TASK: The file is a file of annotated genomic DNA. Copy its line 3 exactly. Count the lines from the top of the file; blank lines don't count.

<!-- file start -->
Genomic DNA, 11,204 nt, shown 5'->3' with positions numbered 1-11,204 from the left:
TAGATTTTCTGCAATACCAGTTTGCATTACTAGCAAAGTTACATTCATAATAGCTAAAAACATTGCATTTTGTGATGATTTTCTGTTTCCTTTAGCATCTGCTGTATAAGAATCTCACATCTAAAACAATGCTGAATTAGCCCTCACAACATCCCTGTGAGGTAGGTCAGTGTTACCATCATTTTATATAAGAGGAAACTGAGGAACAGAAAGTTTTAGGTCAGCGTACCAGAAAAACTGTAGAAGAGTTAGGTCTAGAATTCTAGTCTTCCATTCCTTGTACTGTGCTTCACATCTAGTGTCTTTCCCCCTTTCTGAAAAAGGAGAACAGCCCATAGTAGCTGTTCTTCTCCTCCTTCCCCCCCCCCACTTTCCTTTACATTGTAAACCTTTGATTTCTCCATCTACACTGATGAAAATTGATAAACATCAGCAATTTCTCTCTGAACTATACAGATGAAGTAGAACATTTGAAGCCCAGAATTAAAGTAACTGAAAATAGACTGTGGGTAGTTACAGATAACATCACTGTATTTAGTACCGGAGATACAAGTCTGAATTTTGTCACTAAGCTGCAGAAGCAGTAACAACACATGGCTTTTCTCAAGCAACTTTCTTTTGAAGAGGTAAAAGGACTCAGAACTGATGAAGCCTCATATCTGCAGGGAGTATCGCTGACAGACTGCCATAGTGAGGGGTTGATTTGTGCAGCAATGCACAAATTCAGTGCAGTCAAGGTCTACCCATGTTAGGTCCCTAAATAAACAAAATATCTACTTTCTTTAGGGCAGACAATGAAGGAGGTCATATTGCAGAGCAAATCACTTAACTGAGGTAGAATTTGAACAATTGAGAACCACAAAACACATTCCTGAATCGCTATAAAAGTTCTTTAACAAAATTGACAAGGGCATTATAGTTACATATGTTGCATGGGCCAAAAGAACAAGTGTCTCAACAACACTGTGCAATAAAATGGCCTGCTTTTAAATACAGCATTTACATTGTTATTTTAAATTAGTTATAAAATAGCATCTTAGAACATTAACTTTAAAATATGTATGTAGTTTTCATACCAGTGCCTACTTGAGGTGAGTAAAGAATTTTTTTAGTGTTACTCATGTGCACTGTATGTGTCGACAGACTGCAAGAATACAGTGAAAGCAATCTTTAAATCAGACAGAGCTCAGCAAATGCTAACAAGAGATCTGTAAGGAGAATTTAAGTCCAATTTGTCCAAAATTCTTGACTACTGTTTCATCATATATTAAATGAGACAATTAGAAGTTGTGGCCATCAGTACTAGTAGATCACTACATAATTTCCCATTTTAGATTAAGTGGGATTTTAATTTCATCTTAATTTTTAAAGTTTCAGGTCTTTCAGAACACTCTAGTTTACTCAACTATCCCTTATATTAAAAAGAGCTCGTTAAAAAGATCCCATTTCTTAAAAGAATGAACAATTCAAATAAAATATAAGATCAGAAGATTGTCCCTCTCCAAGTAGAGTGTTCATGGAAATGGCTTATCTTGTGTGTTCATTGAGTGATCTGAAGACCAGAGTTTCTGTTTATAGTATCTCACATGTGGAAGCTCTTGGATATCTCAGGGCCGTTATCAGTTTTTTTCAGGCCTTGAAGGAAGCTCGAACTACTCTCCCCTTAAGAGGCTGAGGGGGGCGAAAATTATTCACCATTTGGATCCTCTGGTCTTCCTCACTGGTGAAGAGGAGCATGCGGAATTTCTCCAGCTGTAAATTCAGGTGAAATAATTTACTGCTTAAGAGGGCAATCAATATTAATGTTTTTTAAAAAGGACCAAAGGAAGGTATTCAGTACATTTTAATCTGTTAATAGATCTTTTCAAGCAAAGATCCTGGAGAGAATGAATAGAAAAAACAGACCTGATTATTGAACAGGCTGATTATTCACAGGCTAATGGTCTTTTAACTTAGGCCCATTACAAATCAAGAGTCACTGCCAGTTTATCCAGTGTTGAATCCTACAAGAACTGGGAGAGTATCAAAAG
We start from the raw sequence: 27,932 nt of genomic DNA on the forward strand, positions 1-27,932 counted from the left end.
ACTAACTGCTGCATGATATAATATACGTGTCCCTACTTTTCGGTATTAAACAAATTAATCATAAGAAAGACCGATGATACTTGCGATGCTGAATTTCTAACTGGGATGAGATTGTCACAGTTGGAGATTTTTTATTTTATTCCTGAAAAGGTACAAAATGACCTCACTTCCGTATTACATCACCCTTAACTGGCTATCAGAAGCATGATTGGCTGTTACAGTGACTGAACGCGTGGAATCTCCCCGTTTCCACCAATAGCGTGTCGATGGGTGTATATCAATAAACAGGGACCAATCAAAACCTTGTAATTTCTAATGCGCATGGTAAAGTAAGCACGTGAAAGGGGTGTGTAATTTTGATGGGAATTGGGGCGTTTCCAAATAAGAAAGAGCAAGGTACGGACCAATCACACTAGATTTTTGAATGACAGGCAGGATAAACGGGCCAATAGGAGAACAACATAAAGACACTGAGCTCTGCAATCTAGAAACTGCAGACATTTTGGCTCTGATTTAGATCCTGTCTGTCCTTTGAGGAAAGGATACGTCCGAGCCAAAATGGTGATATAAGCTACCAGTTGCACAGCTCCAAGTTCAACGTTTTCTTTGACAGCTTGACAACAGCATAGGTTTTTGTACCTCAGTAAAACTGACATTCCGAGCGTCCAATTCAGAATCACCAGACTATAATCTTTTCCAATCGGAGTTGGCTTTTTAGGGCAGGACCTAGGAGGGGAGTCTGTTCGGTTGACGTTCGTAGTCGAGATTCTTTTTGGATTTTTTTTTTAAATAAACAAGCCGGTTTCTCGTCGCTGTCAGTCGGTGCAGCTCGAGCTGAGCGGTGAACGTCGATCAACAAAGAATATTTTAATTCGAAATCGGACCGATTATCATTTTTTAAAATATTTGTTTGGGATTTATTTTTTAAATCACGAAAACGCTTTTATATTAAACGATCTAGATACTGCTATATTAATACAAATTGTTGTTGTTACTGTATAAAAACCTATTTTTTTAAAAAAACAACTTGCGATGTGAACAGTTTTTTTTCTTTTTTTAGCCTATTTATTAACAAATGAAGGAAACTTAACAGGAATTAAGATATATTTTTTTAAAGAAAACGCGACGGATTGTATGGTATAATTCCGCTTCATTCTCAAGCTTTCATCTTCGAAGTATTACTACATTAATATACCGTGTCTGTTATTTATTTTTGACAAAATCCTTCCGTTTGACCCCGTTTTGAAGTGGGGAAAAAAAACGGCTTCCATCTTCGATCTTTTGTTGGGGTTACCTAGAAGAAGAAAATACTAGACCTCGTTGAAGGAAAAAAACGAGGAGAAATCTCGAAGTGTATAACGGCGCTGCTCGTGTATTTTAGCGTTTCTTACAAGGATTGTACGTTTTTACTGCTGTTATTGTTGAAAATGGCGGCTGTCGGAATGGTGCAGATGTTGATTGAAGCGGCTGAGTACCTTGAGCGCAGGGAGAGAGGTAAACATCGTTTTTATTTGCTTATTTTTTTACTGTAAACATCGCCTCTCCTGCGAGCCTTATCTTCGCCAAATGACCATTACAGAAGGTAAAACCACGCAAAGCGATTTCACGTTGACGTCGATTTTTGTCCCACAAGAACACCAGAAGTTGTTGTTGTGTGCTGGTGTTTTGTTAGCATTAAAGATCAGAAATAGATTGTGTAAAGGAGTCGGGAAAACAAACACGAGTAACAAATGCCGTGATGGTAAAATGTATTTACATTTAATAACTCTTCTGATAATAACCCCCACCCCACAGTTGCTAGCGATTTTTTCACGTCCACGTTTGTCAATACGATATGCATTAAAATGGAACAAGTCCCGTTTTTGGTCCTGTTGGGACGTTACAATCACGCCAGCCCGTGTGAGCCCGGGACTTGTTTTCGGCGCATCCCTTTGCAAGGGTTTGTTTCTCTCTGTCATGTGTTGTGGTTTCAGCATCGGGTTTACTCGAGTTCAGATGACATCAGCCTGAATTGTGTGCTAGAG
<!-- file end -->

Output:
We start from the raw sequence: 27,932 nt of genomic DNA on the forward strand, positions 1-27,932 counted from the left end.